Introducing DevOps for Developers

Writing a Technical Design Document

Erik Reinert

Erik Reinert

Introducing DevOps for Developers

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The "Writing a Technical Design Document" Lesson is part of the full, Introducing DevOps for Developers course featured in this preview video. Here's what you'd learn in this lesson:

Erik walks through an example technical design document and provides recommendations for how to provide clear and concise information.


Transcript from the "Writing a Technical Design Document" Lesson

>> I am actually gonna go through an example, technical document with you, and we're gonna kind of do a thought experiment here on this, and we'll kinda go through it together. So as our first technical document, I'm going to give you guys the problem. We currently have no way to monitor stream output logs from services and other things running in our Kubernetes cluster.

So basically, we have no logging, all right? Just before I jump into this, what do you think? And I'm curious to you guys, where do you think we would start with this? What would be your next prompt or your next header that you would say after we wrote this problem?

What would you feel, we don't have logs, where would you start?
>> How do we log?
>> Yeah, that's a good one. How do we do logging currently? That's a great one.
>> Anyways.
>> Yeah, that's that's a good one, absolutely. That's actually a very, very good one.

I mean, it could be a lot of different things, but I definitely think starting with what exists is a great way to start. So I actually started with requirements. And I did that mostly because I knew what existed already, which was nothing. [LAUGH] And that's why we don't have it here.

But it's in the circumstances, if something did exist, you would definitely wanna work with that first. So let's set some requirements for our technical document. We only care about stdio, or stdin, stdout. We have no use for fields or advanced indexing or anything like that. If you've ever worked with logging, you know that that second part literally throws out most of the advanced logging solutions out there.

Because all we care about is just simple stdin, stdout, or what is coming from our application raw, straight out of it. The second thing, we don't wanna manage infrastructure [LAUGH], right? Second requirement, I don't want to manage this [LAUGH]. You know what I mean? Just writing that down alone can help you guide your decision making quite a bit with regards to that.

Another one, we only want to solve simple logging for all of our services in Kubernetes, to unblock when we have errors and need to find them. This one simply tells us what we actually care about, right? A lot of monitoring and logging solutions out there will, say, well, you can implement tracing, and you can do real time error handling, and all those things.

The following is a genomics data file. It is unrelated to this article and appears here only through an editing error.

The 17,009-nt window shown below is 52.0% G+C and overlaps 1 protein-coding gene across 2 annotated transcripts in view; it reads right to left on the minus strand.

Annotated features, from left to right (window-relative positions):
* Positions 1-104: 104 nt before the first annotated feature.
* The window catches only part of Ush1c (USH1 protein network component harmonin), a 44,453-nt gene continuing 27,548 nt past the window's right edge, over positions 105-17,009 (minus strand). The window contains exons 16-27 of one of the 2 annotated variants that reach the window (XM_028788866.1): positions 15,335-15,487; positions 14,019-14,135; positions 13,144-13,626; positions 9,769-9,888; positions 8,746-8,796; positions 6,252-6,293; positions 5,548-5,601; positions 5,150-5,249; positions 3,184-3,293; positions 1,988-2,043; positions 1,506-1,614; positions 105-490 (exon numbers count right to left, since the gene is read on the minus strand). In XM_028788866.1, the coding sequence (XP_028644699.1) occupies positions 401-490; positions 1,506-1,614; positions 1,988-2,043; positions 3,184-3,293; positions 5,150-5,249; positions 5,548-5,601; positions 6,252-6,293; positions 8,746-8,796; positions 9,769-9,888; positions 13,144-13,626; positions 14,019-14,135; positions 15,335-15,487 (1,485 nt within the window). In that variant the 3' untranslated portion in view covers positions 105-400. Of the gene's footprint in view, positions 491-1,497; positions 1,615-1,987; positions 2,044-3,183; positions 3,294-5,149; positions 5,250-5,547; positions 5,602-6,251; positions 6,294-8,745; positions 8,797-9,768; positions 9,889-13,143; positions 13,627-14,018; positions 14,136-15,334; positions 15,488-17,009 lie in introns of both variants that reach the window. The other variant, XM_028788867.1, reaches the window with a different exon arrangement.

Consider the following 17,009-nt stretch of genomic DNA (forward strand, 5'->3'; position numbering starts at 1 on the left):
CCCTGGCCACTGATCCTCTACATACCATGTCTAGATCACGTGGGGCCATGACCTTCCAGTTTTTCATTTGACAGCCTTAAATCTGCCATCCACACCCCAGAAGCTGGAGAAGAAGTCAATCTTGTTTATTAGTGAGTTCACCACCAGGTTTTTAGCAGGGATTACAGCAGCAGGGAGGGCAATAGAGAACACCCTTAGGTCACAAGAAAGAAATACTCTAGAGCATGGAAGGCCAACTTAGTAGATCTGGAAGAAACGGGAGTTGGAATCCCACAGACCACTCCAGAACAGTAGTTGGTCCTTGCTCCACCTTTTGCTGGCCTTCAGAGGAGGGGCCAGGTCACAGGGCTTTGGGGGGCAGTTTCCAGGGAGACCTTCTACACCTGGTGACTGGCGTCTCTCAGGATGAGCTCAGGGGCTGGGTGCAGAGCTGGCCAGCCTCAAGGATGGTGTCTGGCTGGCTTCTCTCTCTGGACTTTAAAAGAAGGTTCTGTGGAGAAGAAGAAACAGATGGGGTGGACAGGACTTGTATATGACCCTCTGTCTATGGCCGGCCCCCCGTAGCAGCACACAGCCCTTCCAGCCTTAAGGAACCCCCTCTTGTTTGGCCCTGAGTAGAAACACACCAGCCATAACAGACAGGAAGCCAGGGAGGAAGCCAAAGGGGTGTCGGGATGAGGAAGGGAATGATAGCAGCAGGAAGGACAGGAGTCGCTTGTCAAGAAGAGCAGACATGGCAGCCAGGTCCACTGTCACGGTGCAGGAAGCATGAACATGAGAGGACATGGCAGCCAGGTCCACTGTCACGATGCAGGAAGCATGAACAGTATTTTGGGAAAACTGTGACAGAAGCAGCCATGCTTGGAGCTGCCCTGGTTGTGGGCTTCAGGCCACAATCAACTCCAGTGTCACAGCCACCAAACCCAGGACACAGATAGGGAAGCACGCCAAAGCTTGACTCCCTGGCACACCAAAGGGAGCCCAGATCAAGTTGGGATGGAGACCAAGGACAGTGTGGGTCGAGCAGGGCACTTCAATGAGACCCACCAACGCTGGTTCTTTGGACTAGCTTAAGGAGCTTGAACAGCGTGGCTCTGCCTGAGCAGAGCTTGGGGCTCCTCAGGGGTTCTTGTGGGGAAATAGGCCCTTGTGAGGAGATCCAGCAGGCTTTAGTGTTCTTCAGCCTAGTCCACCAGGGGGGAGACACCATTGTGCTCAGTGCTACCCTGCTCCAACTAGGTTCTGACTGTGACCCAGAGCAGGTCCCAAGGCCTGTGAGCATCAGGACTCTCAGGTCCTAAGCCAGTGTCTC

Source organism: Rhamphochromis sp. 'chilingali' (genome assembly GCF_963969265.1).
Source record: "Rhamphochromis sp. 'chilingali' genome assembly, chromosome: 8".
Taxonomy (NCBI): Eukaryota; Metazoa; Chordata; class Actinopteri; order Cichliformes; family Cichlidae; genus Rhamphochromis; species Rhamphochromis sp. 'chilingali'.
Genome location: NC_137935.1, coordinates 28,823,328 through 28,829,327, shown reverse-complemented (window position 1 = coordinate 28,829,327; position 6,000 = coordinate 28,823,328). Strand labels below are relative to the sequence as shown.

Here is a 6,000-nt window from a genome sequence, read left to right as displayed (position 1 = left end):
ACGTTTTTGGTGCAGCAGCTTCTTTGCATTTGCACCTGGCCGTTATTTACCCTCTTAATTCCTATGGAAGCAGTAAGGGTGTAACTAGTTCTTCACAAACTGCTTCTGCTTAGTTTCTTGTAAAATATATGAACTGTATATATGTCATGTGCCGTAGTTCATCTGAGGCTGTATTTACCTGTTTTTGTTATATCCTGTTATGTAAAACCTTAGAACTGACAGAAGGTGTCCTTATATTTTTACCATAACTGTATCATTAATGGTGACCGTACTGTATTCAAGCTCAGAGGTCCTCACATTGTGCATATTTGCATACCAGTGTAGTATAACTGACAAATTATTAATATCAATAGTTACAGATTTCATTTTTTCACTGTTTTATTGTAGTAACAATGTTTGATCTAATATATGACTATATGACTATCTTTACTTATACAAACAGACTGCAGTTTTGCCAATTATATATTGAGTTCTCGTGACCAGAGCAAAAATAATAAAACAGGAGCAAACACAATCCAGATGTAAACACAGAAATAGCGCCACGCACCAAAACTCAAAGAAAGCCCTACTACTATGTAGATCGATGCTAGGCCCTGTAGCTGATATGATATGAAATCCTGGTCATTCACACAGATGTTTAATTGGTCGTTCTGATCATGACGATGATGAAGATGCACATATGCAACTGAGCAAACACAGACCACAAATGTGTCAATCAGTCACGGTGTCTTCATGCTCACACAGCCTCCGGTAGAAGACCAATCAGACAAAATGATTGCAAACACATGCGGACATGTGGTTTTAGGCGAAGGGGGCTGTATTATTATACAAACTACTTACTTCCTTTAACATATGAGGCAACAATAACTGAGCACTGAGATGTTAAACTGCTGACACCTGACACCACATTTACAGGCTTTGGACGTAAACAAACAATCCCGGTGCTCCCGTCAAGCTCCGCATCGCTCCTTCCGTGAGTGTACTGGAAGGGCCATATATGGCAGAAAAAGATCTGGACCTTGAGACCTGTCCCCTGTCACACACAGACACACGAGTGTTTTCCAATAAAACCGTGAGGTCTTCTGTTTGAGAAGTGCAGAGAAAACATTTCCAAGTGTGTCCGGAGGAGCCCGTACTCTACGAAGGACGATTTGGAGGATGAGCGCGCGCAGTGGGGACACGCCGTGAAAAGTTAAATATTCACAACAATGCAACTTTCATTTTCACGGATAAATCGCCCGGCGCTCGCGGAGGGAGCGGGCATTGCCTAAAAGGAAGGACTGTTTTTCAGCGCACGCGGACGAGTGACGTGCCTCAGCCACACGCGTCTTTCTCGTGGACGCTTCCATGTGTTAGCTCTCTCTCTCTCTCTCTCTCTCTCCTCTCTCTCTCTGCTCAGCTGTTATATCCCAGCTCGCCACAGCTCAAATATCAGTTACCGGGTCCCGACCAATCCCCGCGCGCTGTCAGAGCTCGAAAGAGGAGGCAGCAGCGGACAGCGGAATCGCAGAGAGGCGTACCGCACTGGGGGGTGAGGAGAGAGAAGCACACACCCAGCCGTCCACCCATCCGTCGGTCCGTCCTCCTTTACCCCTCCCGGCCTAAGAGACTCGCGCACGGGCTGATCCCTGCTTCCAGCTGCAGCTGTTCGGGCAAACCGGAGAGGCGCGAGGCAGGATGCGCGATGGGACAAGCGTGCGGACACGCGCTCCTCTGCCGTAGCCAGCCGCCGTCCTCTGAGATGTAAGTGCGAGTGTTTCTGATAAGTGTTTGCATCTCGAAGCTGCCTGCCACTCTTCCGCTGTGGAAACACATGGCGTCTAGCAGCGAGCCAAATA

Okay, sure, we totally could do that at some point, but that's gonna require a lot of code change, it's gonna require a lot of other things. And so this is that scoping that I was talking about before where we say, we only want simple logging, we have nothing.

How about we not try and go to the moon when we don't even know how to build rockets yet. And so that's really what this is here. It's is simply saying, hey, I know this sounds fun, but first, let's focus on just to solving the basic problem. Last one is also massively important, because I think if you go to most places, they want a couple of these things, which is, we don't care about metrics right now, right?

Most monitoring stocks and things like that will say, cool, you want logs, guess what? We'll give metrics too. That little person on your shoulder telling you that, is enough to distract you and take you down a whole other path that you didn't need to go down. And I've seen this tons of times where we started solving one problem and then we were like, yeah, but it's free [LAUGH].

Cool, [LAUGH] whatever. It's not free in the sense of engineering resource time. It's not free in the sense of having to learn these new things. It's also not free in the sense of, now we're gonna have to support it, right? And we might not be aware of how free actually it is later on when we're dealing with a bunch of other problems.

So I'm gonna take a look at this from my perspective. And this is where we start applying a little bit of what you were saying, what do we already have? And we're gonna look at this from two separate angles. The first angle we're gonna look at this is from self host, and we're gonna look at real solutions here.

So you guys hopefully should be able to recognize some of these terms and things like that. First off, we're gonna look at self hosted, right? Well, we have Loki with Grafana, and it's free basically. We discovered that, it includes most features, right? However, the query language is adoptable and simple, it's not massively extensive in what we can do with it.

But if we're talking about we just wanna get something up and running, sure, this Grafana and Loki might not be a bad solution. So whenever you compare something, you normally want something to compare it against, which is something I also highly recommend. Don't just look at one solution, look at multiple solutions.

And so what else do we have out there? Well, we also have Elastic with Kibana, right, the good old fashion ELK stack. Because it's self hosted just like with Loki, it's free, but limited, right? Limited because it's licensed, right? So if we automatically start comparing Loki to Elastic, we kind of start seeing, okay, well, we get most of the stuff with Loki, we can get a lot more with Elastic, but it's licensed, we have to pay for it.